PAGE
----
OK: more (perhaps considerably more) said than necessary. If this material interests you, stay tuned for the next three Fridays at Mark’s Text Terminal to collect the next three lessons.

If you find typos in these documents, I would appreciate a notification. And, as always, if you find this material useful in your practice, I would be grateful to hear what you think of it. I seek your peer review.

The Weekly Text, 29 April 2022: A Reading and Comprehension Worksheet on Sound Waves

This week’s Text is a reading on sound waves along with its accompanying vocabulary-building and comprehension worksheet. Over the years, I’ve crossed paths with several students interested in careers as recording engineers or producers. I know that music is played on instruments that have evolved over centuries by persons with enviable talent; that, however, is the extent of my knowledge of music production. I hoped these documents would help students gain some understanding about the actual physics of sound. These materials have been of sufficiently high interest in my classroom that I have tagged them as such.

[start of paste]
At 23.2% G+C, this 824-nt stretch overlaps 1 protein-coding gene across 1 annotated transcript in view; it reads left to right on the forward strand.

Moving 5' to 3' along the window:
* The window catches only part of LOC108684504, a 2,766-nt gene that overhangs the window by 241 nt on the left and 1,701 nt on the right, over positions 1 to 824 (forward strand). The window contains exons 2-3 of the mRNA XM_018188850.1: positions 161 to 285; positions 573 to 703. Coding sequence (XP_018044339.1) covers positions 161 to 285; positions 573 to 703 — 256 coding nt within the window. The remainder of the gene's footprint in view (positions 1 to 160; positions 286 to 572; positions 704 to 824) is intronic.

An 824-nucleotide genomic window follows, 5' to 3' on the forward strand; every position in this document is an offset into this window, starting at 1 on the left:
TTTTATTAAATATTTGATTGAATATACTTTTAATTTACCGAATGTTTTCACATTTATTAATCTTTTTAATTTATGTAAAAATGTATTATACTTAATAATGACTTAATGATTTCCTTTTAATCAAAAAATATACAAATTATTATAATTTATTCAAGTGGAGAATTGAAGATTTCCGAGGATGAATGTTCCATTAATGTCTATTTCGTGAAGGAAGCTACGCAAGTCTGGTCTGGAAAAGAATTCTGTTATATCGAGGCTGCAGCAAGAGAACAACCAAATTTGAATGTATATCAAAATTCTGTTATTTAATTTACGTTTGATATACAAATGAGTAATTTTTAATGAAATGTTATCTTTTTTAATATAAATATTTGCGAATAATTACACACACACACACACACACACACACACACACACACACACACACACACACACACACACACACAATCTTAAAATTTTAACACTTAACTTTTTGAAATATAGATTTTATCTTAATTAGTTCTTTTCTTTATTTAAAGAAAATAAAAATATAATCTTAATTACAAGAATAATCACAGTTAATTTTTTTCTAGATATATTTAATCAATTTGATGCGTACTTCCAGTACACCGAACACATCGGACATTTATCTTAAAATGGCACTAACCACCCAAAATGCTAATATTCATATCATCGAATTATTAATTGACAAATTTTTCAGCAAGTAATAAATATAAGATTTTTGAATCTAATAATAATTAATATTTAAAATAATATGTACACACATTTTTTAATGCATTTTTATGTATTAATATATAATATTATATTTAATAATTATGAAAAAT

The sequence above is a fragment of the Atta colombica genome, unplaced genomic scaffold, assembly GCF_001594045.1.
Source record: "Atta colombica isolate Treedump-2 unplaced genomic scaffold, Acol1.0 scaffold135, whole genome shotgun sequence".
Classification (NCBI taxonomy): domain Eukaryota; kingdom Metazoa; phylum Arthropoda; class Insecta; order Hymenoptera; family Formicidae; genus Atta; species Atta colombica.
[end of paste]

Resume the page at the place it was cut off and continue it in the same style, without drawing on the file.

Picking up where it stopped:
So this might be thin gruel where the subject is concerned. As with many of the documents I prepared over the years to engage alienated students, these were prepared in haste. So they are very likely, uh, less than perfect. Fortunately, they are both formatted in Microsoft Word, so exporting them to a word processor of your preference and tailoring them to your students’ needs will be relatively effortless.

May is Asian and Pacific Islander Heritage Month. I’ve already prepared a batch of posts for the month, so if you need material on topics related to American of Asian and Pacific Island descent, or Asia and the Pacific Islands themselves, trundle on by the site.

If you find typos in these documents, I would appreciate a notification. And, as always, if you find this material useful in your practice, I would be grateful to hear what you think of it. I seek your peer review.